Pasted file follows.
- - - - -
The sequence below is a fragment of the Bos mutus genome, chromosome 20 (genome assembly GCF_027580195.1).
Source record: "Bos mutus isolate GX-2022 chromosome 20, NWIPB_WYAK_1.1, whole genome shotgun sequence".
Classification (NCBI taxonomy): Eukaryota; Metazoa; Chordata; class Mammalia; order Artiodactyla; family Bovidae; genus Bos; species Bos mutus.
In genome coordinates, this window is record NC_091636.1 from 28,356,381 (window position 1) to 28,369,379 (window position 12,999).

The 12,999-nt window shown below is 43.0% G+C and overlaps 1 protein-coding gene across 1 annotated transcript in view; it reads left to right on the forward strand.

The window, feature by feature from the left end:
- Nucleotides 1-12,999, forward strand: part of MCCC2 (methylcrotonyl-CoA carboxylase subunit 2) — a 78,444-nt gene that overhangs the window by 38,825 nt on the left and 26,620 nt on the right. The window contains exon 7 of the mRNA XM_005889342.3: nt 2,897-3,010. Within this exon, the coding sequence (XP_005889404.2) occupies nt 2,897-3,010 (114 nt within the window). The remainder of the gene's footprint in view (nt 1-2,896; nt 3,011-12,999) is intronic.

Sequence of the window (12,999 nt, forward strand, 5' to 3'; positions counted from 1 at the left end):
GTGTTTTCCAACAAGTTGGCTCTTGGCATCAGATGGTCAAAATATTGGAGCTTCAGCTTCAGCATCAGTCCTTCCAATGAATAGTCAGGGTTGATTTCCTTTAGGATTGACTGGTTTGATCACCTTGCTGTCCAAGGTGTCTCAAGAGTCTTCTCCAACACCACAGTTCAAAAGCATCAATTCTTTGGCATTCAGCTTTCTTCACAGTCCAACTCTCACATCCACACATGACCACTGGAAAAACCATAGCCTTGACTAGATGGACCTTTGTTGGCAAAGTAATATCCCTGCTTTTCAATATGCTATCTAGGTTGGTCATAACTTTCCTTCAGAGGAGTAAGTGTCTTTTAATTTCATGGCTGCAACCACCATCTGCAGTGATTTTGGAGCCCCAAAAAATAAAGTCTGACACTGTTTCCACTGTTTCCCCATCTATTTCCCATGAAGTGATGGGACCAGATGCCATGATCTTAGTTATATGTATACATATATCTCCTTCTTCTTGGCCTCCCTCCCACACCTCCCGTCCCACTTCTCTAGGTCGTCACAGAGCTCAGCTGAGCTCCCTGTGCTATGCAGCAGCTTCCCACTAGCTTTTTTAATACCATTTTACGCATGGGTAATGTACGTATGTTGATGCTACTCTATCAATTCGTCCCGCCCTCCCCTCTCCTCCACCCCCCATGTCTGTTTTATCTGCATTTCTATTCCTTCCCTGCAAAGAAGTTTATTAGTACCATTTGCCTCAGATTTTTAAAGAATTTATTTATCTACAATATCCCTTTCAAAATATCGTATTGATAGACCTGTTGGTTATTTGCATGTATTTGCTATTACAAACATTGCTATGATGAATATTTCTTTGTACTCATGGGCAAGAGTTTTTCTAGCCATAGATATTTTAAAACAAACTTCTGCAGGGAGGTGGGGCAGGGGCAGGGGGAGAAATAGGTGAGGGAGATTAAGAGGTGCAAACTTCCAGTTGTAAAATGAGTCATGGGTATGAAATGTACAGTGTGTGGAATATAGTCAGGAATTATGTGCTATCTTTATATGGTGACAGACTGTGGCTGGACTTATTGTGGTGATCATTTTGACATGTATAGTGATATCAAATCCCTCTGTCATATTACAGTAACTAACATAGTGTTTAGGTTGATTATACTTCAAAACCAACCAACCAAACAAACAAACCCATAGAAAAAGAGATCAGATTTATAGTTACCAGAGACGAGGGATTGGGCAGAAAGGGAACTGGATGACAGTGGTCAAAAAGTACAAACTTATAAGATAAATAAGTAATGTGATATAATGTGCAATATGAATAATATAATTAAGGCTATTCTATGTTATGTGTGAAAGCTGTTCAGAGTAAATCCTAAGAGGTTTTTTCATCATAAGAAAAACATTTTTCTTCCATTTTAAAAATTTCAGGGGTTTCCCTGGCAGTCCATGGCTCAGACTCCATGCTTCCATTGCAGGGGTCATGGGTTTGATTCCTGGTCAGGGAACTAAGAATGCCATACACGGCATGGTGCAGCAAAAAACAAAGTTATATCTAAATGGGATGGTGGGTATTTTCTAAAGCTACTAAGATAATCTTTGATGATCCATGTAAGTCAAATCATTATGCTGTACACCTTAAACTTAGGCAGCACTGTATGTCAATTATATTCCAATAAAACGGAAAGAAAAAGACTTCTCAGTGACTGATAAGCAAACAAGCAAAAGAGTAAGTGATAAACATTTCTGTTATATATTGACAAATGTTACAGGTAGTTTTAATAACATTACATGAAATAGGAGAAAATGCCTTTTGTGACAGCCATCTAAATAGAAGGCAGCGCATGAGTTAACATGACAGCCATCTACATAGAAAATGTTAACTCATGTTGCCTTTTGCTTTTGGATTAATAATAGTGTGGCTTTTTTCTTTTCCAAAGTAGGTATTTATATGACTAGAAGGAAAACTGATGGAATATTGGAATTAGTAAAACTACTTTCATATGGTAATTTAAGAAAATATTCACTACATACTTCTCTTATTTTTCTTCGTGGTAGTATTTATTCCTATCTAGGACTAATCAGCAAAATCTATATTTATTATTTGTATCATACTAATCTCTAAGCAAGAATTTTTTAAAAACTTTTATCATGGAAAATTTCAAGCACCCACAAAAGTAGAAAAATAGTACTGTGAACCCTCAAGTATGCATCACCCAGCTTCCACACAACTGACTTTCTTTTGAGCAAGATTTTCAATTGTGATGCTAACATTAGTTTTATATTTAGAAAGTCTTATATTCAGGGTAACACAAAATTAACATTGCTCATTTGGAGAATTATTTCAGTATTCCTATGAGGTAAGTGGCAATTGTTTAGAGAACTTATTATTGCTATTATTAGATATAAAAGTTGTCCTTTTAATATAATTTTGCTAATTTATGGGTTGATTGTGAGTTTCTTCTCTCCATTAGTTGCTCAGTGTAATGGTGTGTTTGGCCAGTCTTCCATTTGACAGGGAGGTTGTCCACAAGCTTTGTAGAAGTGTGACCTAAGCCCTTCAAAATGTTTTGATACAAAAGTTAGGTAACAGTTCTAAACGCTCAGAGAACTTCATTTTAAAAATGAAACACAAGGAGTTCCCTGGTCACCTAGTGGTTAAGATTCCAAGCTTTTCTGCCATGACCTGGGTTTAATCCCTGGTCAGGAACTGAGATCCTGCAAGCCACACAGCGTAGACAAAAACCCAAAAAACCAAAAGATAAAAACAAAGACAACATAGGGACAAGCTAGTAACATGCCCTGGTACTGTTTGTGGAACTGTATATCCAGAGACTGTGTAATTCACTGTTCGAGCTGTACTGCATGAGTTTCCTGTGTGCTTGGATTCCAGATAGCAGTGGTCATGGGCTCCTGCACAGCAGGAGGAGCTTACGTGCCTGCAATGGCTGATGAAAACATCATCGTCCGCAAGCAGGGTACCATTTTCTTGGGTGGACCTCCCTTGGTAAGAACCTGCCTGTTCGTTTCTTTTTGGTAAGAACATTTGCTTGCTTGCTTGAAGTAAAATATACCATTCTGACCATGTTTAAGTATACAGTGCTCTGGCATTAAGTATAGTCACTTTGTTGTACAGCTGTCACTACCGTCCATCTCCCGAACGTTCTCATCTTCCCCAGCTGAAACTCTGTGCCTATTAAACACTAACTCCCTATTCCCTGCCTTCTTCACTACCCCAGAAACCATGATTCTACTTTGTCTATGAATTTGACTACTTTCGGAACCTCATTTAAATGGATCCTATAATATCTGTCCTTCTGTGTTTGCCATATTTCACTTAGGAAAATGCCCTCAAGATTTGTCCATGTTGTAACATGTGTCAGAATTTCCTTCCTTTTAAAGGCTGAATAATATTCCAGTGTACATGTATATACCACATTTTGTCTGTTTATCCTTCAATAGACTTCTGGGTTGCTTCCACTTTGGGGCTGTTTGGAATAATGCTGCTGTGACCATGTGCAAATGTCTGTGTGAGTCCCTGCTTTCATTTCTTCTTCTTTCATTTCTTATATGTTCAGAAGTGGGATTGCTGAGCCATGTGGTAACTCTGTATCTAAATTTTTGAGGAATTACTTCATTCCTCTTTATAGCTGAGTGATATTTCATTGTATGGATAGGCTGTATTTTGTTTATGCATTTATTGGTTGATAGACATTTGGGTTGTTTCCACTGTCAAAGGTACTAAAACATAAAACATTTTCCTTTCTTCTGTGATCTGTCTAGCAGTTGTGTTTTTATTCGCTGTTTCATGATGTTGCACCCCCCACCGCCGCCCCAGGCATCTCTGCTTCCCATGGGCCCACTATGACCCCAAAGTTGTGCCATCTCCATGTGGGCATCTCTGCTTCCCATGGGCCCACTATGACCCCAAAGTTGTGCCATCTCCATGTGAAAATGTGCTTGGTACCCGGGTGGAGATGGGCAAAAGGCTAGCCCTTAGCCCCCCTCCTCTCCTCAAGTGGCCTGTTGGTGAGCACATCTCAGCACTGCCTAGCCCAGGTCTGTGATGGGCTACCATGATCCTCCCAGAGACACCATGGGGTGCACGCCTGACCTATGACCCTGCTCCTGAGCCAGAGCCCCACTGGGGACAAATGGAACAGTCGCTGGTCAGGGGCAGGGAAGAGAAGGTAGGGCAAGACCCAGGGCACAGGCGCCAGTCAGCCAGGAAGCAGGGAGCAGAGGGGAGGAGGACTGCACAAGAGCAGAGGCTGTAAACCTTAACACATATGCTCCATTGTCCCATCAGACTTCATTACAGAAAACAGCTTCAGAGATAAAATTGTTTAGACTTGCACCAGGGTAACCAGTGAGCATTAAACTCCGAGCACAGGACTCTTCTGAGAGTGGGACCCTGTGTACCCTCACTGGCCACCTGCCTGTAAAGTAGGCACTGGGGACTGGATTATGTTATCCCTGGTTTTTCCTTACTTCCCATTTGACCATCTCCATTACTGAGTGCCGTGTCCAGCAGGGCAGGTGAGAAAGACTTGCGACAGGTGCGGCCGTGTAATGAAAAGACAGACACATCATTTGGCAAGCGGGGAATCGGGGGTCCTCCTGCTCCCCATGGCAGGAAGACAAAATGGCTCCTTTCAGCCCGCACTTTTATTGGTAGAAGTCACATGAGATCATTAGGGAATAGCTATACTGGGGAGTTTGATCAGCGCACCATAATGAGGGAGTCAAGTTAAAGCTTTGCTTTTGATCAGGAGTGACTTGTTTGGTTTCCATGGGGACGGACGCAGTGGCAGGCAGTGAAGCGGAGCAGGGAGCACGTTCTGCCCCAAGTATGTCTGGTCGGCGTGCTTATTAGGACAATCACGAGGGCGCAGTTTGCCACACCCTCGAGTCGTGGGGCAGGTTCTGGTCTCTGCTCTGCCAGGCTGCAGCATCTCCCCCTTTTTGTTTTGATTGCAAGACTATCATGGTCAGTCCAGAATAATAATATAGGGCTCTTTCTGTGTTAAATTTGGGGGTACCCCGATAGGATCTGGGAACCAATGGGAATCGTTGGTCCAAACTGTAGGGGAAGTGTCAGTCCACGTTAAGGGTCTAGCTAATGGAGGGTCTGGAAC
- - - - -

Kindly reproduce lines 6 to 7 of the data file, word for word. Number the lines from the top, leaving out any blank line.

The window, feature by feature from the left end:
- Nucleotides 1-12,999, forward strand: part of MCCC2 (methylcrotonyl-CoA carboxylase subunit 2) — a 78,444-nt gene that overhangs the window by 38,825 nt on the left and 26,620 nt on the right. The window contains exon 7 of the mRNA XM_005889342.3: nt 2,897-3,010. Within this exon, the coding sequence (XP_005889404.2) occupies nt 2,897-3,010 (114 nt within the window). The remainder of the gene's footprint in view (nt 1-2,896; nt 3,011-12,999) is intronic.